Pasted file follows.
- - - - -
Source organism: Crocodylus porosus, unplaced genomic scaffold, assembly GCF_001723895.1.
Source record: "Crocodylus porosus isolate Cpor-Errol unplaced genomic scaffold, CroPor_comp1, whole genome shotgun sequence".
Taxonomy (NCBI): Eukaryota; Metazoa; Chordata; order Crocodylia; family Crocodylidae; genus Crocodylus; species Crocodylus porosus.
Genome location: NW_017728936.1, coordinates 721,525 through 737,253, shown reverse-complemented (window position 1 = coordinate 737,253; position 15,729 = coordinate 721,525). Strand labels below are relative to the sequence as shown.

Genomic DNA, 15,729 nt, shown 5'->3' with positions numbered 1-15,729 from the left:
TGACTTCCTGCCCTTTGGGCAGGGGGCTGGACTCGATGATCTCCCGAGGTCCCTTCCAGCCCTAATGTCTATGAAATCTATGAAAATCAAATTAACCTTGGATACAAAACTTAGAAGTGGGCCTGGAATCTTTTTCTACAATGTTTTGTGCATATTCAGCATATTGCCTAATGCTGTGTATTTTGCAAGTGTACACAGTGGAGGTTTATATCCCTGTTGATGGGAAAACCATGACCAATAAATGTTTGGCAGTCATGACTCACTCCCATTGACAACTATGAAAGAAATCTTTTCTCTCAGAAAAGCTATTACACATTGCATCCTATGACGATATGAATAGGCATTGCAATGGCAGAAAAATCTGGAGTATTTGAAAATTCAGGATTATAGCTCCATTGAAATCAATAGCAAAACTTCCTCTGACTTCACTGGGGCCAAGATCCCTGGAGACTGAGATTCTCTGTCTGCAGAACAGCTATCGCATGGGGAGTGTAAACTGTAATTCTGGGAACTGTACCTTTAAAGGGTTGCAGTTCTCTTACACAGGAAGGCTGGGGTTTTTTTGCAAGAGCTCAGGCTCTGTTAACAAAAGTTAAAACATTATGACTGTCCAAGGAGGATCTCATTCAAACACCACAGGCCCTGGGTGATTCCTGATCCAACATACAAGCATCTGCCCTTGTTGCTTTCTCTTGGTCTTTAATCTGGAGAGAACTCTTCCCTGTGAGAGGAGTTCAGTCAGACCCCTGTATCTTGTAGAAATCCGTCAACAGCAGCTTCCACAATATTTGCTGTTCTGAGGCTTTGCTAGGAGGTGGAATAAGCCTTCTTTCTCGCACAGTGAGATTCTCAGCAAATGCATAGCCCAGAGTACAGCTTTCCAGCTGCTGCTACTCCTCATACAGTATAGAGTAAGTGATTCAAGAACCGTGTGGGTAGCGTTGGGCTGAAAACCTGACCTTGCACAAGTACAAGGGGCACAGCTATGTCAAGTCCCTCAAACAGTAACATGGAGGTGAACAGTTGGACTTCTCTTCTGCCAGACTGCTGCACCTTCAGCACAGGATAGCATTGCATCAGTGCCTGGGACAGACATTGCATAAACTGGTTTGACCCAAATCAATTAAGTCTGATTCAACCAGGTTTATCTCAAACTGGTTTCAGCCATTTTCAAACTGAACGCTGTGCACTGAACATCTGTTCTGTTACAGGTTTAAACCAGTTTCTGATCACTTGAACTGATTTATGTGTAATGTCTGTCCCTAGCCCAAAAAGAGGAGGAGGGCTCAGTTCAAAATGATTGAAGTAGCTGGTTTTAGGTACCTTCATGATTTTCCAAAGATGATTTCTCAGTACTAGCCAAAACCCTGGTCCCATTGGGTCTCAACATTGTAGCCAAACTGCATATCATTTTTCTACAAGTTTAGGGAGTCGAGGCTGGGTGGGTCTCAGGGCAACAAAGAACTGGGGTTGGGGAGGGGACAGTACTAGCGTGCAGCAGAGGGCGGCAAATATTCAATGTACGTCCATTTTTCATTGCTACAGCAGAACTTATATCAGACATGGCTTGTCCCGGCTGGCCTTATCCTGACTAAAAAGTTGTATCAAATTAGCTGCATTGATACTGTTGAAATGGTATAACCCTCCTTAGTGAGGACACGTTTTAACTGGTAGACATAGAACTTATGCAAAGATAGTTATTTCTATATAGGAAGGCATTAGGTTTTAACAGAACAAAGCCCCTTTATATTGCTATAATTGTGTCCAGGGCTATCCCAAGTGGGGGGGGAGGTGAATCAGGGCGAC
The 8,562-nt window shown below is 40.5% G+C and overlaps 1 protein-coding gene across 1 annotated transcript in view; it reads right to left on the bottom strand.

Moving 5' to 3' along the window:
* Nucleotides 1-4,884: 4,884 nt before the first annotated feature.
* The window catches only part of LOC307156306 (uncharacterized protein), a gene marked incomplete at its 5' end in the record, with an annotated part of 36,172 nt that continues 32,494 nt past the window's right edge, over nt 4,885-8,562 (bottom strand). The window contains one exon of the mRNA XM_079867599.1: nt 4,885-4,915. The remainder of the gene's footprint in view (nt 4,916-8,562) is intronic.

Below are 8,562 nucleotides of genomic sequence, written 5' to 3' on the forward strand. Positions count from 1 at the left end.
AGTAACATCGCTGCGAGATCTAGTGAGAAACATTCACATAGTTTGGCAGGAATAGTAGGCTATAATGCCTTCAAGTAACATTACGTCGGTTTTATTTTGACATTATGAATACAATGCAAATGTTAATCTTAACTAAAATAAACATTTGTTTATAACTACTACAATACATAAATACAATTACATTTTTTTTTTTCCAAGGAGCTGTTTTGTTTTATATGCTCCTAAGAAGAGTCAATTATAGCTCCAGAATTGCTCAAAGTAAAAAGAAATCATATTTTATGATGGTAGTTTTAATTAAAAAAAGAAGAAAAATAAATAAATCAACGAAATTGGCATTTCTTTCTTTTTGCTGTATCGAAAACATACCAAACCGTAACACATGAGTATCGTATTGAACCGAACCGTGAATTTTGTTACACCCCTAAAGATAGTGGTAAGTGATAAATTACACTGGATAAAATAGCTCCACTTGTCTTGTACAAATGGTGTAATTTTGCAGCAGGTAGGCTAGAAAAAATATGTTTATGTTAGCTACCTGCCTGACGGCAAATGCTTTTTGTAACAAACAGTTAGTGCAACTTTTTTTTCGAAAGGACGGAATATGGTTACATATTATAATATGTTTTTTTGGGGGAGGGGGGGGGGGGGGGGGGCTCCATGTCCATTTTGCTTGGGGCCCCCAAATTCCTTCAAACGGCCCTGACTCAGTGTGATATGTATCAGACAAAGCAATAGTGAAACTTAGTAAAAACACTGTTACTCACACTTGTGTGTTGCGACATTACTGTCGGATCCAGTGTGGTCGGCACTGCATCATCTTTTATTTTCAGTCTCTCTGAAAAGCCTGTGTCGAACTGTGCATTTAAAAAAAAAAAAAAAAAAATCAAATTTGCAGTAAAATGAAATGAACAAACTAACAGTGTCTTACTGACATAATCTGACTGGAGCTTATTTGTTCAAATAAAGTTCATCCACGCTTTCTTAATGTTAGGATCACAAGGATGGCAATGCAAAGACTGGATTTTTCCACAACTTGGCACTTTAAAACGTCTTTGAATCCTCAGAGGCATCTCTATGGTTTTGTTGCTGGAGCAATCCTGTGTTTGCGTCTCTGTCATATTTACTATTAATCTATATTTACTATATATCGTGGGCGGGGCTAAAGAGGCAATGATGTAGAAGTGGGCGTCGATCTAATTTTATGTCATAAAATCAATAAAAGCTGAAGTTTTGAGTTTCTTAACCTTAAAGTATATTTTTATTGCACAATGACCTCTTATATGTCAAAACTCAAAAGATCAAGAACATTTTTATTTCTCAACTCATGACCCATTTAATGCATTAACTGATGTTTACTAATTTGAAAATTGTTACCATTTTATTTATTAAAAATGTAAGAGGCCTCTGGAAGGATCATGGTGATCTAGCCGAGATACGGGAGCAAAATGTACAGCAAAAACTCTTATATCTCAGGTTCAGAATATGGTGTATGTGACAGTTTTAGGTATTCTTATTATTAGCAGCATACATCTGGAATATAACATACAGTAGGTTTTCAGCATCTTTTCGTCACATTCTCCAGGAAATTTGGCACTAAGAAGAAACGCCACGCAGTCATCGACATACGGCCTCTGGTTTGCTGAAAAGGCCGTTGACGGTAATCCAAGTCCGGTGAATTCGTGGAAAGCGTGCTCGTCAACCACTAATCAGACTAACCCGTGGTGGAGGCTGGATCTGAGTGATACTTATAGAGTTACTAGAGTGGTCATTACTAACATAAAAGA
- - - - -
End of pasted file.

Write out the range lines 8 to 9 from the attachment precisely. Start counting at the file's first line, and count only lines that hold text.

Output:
Moving 5' to 3' along the window:
* Nucleotides 1-4,884: 4,884 nt before the first annotated feature.